After earning a Master of Architecture in 1963 from the Illinois Institute of Technology, Chicago, Lambert has worked consistently to advance the quality of contemporary architecture together with the social issues of urban conservation.

In 1975, Lambert founded Heritage Montreal, and was instrumental in establishing Milton-Parc, the largest and most vital non-profit cooperative housing renovation project in North America. Lambert has continued to pursue social housing through the Fonds d’Investissement de Montréal, the only such investment fund in Canada.

Lambert sees democratically structured involvement of citizens through public consultation and community roundtables, processes she has advanced, as essential in ensuring equitable physical and social standards of cities. Public consultation was critical in revitalizing Montreal’s Old Port made possible by the prescient work of Sandy and Blanche van Ginkel. 

Fellow of the Royal Architecture Institute of Canada and recipient of its Gold Medal, as well as an honorary Fellow of the AIA and the Royal Institute of British Architecture, Phyllis Lambert received the Golden Lion of Venice Architecture Biennale, in honor of her life’s work.  

Photo: © Alicia Lorente
Portrait taken 20 January 2017 at CCA
 

“Mary

Mary McLeod is a professor of architecture at Columbia University, where she teaches architecture history and theory.  She has also taught at Yale University, Harvard University, University of Kentucky, University of Miami, and the Institute for Architecture and Urban Studies.  She received her B.A., M.Arch., and Ph.D. from Princeton University.  Her research and publications have focused on the history of the modern movement and on contemporary architecture theory, examining issues concerning the connections between architecture and politics.  She is co-editor of Architecture, Criticism, Ideology and Architecture Reproduction, and is the editor of and contributor to the book Charlotte Perriand: An Art of Living (Abrams, 2003).  She also initiated and helped curate the exhibition “Charlotte Perriand: Interior Equipment,” held at the Urban Center in New York.  Presently, she is co-editing a website for the Beverly Willis Architectural Foundation on pioneering American women architects.  Her articles have appeared in journals, such as Assemblage, Oppositions, Art Journal, AA Files, JSAH, Casabella, Art Journal, Harvard Design Magazine, Lotus, and Journal of Architecture and books, such as Modern Architecture and the Lifeworld, Eyes that Saw, Complexity and Contradiction at Fifty, Food and the City, Walls of Color, Architecture School, The Sex of Architecture, Architecture in Fashion, Architecture of the Everyday, Architecture and Feminism, The Pragmatist Imagination, The State of Architecture, Fragments: Architecture and the Unfinished, Architecture Theory since 1968, Oppositions Reader, Le Parole dell’Architettura, Modern Women: Women Artists at The Museum of Modern Art, and Le Corbusier: An Atlas of Modern Landscapes.  She has received several fellowships and awards, including a Fulbright Fellowship, NEH award, Arnold W. Brunner award, as well as grants from New York Council of the Arts and the Graham Foundation.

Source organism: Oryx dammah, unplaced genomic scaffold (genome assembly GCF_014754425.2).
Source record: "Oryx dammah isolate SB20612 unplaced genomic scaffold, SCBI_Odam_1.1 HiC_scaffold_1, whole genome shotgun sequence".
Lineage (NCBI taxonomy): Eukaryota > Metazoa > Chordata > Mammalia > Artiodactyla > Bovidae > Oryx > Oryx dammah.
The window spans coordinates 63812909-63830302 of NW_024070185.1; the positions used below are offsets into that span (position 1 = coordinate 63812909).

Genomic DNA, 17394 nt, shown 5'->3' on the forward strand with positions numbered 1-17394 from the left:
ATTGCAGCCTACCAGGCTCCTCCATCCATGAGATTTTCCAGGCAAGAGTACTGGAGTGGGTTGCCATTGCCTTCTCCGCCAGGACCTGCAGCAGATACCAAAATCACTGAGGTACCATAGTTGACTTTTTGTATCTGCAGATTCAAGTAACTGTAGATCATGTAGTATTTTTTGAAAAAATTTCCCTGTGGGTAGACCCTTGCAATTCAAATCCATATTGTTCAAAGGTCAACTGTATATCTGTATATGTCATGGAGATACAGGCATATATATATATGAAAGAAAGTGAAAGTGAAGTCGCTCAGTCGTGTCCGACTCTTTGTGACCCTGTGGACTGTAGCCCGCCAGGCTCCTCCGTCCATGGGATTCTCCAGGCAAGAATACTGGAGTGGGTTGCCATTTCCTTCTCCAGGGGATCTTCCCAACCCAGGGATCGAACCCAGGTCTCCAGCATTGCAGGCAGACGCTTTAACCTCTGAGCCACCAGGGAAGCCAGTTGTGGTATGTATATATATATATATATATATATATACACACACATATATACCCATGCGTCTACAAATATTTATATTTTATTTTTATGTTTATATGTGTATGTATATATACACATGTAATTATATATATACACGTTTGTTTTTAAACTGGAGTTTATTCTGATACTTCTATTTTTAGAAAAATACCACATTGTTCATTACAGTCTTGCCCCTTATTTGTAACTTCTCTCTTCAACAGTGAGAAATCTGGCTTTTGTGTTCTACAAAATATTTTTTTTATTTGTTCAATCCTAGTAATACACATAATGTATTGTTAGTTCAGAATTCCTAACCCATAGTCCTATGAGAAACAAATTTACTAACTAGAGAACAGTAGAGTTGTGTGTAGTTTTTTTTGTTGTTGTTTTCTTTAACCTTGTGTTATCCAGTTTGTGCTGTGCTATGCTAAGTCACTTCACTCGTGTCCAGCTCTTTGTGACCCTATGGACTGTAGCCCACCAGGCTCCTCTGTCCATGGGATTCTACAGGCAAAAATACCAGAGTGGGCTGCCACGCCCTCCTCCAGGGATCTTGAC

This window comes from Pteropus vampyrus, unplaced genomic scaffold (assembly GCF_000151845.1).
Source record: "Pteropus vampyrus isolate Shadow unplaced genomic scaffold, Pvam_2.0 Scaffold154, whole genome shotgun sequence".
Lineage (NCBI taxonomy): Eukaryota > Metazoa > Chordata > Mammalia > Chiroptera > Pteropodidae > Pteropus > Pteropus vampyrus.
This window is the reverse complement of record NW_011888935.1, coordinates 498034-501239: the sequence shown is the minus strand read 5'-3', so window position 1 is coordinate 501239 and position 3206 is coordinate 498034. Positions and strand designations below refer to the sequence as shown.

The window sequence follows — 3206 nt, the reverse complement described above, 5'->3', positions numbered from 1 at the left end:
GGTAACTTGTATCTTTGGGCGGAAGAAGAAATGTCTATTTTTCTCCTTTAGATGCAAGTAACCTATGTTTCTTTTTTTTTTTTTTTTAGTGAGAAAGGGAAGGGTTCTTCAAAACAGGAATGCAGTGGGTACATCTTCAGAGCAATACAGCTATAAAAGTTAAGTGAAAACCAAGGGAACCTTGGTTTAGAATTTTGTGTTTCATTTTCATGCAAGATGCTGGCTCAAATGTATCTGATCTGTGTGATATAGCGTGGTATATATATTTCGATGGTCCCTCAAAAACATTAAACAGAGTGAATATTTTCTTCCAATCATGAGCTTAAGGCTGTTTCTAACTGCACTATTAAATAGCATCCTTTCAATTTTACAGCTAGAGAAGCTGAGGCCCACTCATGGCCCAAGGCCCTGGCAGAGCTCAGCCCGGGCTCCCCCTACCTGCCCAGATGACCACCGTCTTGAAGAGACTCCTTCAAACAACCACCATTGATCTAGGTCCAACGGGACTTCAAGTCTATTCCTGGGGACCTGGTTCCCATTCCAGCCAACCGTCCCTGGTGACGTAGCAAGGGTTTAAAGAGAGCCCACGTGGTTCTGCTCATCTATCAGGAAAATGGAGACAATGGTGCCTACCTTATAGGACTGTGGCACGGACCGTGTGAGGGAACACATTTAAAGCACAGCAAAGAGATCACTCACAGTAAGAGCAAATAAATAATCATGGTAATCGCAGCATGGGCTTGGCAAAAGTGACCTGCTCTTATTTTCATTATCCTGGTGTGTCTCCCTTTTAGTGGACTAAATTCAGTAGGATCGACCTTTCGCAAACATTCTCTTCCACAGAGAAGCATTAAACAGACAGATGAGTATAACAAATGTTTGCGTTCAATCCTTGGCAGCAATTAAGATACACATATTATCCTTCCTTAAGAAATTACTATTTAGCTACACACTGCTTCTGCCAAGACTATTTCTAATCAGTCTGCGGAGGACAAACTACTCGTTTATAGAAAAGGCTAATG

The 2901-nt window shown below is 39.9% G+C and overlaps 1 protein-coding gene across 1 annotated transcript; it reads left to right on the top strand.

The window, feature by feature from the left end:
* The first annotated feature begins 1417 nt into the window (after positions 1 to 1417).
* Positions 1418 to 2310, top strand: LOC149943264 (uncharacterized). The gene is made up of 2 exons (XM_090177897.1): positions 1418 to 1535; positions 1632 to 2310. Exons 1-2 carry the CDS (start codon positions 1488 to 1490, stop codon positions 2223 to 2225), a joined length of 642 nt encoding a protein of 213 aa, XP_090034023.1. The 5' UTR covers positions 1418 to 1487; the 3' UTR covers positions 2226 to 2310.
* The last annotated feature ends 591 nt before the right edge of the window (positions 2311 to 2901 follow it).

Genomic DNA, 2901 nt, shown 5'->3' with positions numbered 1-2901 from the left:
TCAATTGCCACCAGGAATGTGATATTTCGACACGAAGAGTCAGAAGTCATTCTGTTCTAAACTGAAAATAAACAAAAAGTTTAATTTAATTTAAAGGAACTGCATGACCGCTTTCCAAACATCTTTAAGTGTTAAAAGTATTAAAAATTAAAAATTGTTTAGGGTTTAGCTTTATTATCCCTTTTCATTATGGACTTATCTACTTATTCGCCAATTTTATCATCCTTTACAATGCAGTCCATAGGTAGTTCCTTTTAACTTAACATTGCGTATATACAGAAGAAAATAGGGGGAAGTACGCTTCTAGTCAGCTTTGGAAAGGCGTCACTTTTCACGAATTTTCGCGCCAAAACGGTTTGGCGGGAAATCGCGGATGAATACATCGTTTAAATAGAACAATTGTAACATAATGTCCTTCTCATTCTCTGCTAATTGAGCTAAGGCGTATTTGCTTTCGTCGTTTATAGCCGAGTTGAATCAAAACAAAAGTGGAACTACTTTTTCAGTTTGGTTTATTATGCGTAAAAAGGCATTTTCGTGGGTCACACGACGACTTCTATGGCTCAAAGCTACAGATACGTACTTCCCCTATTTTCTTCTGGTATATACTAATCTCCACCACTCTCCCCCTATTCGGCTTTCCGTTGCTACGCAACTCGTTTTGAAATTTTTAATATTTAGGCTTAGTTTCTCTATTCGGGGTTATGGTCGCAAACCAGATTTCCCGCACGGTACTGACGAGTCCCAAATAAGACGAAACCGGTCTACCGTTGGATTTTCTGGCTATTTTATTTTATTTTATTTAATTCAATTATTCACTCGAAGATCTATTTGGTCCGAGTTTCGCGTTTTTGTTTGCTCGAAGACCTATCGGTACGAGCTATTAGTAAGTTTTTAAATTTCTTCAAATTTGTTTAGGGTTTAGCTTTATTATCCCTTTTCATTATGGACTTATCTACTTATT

“Ipek

Ipek Mehmetoglu is a PhD candidate at McGill University Peter Guo-hua Fu School of Architecture, completing her dissertation on the role of travel and mobility in women architects’ life-stories in the mid-twentieth century. She holds a Master of Arts in Architectural History and Bachelor of Architecture from the Department of Architecture in Middle East Technical University, Ankara. She is a Fonds de Recherche du Québec scholarship recipient.

 

City Dreamers is a film about our changing urban environment and four trailblazing women architects who have been working, observing and thinking about the transformations shaping the cities of today and tomorrow for over 70 years.

Phyllis Lambert, Blanche Lemco van Ginkel, Cornelia Hahn Oberlander and Denise Scott Brown may not be household names, but architecture and urban planning aficionados likely know that these women have worked with some of the greatest architects of our time, including the likes of Mies van der Rohe, Le Corbusier, Louis Kahn and Robert Venturi. In the course of their inspiring careers, they have left an indelible mark on several cities across North America and Europe. Read More.